More broadly, Page argued that people’s instinctive reactions to new technologies were often negative. Once we see the utility in the new stuff, we often realise that it isn’t as scary as we once thought - and soon may realize we can’t live without it. “In the early days of Street View, this was a huge issue, but it’s not really a huge issue now,” Page said of the company’s project to send a fleet of cars across the globe to snap photographs of public roadways. “People understand it now and it’s very useful,” he said. “And it doesn’t really change your privacy that much. A lot of these things are like that.”
Many of Google’s new services will improve how our computers work by combining personal data and information gathered from sensors to create what the company called “context aware” experiences.
“Today, computing mainly automates things for you, but when we connect all these things, you can truly start assisting people in a more meaningful way,” Pichai said. He suggested a way for Android on people’s smartphones to interact with Android in their cars. “If I go and pick up my kids, it would be good for my car to be aware that my kids have entered the car and change the music to something that’s appropriate for them,” Pichai said.
“Or look at the unlocking that we showed,” Page said, referring to a system in which your computer detects that your watch is nearby, then lets you start using it without typing in a passcode. “It just makes a lot of sense,” Page said. “That’s a big hassle today.”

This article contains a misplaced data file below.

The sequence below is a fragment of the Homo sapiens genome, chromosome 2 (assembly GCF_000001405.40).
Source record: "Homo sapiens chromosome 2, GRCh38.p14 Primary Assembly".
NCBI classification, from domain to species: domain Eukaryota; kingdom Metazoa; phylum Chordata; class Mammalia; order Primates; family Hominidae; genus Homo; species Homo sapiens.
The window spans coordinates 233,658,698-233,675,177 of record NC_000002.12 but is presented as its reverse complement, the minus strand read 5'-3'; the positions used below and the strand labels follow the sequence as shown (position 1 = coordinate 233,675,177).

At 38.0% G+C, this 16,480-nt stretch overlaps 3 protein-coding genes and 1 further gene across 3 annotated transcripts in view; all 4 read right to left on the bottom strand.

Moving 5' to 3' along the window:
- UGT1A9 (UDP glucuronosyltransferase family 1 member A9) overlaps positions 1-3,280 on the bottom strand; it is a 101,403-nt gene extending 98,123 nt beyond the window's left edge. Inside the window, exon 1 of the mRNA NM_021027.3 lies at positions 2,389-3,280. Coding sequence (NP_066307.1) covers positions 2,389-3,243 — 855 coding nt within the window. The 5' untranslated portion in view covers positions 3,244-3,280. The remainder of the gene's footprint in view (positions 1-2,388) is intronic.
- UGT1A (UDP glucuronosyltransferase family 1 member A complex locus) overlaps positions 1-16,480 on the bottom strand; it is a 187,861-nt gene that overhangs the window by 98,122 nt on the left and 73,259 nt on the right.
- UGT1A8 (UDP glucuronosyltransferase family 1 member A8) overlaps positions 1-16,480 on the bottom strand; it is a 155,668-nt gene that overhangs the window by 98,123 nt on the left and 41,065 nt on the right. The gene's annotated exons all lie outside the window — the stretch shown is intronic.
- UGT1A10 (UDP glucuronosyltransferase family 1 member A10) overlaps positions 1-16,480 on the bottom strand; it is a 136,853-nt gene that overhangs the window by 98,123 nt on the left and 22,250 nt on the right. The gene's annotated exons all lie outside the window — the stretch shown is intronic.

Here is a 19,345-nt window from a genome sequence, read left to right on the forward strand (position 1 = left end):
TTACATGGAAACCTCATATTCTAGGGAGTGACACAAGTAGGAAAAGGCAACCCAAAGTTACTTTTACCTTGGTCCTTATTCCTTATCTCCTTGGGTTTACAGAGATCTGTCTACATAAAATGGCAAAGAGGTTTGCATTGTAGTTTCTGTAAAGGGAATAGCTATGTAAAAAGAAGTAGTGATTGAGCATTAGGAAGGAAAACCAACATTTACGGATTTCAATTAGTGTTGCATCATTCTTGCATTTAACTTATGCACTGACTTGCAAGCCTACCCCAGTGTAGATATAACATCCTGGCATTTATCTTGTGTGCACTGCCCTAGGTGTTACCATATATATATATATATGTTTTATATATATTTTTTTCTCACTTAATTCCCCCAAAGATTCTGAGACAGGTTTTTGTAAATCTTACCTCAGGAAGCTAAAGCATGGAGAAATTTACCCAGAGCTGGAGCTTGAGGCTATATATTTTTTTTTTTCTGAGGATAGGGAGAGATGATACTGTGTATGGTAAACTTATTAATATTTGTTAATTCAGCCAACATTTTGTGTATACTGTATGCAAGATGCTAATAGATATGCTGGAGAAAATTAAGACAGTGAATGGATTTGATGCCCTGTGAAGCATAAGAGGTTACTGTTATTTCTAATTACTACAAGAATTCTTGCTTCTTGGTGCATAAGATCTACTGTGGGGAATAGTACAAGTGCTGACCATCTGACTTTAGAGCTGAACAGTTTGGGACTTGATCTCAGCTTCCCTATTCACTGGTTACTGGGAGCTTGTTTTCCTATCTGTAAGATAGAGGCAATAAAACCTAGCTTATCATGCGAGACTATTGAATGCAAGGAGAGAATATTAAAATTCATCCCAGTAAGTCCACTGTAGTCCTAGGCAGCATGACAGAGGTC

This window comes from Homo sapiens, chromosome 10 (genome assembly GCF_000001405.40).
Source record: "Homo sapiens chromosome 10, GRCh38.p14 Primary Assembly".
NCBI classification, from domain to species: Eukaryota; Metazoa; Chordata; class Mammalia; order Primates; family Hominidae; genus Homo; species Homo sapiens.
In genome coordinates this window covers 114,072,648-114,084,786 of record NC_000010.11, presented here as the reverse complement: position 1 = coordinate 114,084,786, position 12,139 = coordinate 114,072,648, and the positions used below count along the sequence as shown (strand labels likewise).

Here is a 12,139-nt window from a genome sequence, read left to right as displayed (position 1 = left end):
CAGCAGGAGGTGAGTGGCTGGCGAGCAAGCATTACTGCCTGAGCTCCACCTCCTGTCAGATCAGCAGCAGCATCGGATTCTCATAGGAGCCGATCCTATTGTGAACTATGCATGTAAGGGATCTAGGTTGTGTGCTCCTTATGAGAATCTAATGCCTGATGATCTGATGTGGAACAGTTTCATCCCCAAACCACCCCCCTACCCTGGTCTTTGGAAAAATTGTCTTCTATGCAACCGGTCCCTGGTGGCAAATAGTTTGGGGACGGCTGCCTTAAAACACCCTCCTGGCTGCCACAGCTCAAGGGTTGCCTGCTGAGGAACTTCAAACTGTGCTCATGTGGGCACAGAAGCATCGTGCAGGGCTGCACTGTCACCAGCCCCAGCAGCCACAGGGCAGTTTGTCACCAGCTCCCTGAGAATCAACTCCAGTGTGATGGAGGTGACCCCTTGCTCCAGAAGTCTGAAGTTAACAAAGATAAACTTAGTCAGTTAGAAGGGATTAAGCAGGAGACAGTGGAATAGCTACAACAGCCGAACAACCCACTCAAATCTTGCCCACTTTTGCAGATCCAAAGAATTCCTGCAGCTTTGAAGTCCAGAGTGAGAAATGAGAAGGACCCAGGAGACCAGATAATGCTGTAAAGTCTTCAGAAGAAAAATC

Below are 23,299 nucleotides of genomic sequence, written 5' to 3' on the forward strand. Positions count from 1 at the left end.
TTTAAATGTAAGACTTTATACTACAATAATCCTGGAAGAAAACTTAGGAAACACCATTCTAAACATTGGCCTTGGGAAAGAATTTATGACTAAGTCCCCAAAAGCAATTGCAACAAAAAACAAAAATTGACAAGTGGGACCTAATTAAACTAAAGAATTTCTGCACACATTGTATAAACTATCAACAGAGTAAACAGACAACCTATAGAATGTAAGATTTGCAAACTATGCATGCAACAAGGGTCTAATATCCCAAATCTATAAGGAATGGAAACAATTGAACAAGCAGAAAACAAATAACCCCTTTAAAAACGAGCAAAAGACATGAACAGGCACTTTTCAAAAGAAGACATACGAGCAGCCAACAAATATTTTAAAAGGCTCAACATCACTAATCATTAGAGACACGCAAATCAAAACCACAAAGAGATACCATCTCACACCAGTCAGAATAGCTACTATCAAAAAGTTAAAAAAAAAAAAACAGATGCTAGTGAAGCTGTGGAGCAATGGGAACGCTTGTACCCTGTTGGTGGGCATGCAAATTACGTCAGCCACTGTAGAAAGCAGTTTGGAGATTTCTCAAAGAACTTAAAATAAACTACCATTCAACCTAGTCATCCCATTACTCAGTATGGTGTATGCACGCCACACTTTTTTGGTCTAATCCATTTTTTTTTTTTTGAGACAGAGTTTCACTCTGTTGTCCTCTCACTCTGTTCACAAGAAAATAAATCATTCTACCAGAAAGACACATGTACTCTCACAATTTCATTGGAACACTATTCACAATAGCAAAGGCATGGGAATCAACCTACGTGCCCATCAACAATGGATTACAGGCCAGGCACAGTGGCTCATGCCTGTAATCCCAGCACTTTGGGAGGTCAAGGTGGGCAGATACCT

If these features sound small to you, it may be because Google is in the early stages of exploring the benefits we will get from combining many different devices into a single, hyperaware computing system. It is certainly not alone in that effort, either. The “Internet of Things” has become the latest annoying catchphrase in the industry, and Apple is widely expected to enter the fray soon with a smartwatch.
But Google may be in the best position to make sense of the chaotic, thing-filled Internet. Because Google makes software for a variety of devices, and because it gives that code to third-party manufacturers free, it is well-suited to integrate many different kinds of gadgets made by many different kinds of firms. What is more, for “context aware” computing to become truly useful, our devices must deeply understand our context - and that necessarily involves collecting, analyzing, and acting on boatloads of information about each of us and the world around us. Google excels at that.
Perhaps more important, only Google has Page - and he is completely undaunted by the pushback these technologies may engender. “For me, I’m so excited about the possibilities to improve things for people, my worry would be the opposite,” he said. “We get so worried about these things that we don’t get the benefits.”
He pointed to health care, where regulations make collecting and analyzing data very difficult, even if that data is analyzed anonymously. “Right now we don’t data-mine health care data. If we did we’d probably save 100,000 lives next year,” he said, citing a study of the topic he said he began six months ago.
Saving those lives would be a big benefit. But there’s no doubt that it would also come at a loss of privacy that some might consider too great.